Did tabloid photographers really snap embarrassing pictures of a topless Britney Spears? Or were the shots digital manipulation? Engineer Lorenzo Cozzella of the Third University of Rome in Italy has devised a way to detect digital forgery, allowing investigators to determine whether an electronic image is legitimate.
Innovative as the new antifraud technique is, it's inspired by a method that has been around for centuries: watermarking. Cozzella and his colleagues developed a foolproof variation that involves removing random pixels that don't contribute to the image and inserting an invisible digital watermark, such as a corporate logo, in their place. The watermark is encrypted so that only someone with a private code can verify its presence.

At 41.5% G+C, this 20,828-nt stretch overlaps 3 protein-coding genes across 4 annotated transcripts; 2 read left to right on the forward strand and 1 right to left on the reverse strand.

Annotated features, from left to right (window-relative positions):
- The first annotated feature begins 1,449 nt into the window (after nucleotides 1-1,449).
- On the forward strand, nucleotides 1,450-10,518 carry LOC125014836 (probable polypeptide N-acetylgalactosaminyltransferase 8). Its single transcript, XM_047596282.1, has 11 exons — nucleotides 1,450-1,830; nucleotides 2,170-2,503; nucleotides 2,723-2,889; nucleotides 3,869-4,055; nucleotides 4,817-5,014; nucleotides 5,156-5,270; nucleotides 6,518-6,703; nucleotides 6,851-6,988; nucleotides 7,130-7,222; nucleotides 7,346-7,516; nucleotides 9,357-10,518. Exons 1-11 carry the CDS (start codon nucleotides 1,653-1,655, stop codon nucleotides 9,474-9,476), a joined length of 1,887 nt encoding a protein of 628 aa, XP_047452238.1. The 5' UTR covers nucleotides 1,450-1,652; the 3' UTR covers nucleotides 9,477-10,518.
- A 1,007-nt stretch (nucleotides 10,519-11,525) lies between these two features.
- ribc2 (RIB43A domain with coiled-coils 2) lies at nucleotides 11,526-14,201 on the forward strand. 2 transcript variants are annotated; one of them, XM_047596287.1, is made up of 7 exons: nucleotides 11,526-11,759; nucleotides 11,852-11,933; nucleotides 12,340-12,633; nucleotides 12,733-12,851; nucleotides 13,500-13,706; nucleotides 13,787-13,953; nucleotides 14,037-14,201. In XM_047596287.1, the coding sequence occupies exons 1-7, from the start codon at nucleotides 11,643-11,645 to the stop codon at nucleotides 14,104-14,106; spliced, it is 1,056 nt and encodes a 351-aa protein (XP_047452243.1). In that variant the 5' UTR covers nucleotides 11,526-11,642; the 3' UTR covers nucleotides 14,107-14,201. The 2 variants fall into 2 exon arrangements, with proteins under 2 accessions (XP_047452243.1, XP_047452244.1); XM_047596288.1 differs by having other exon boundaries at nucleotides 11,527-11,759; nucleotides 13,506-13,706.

Any modification to the photo—including airbrushing or tinting—will cause damage that the tamperer won't see. Because the encrypted watermark is a computer-generated hologram, it can be easily reconstructed in its entirety no matter how damaged it is. As a result, investigators can ascertain a photo's authenticity using only a few pixels of visual information. "You could use this technique to make sure that military satellite images are original," he says, "or that a medical image presented during a trial is authentic."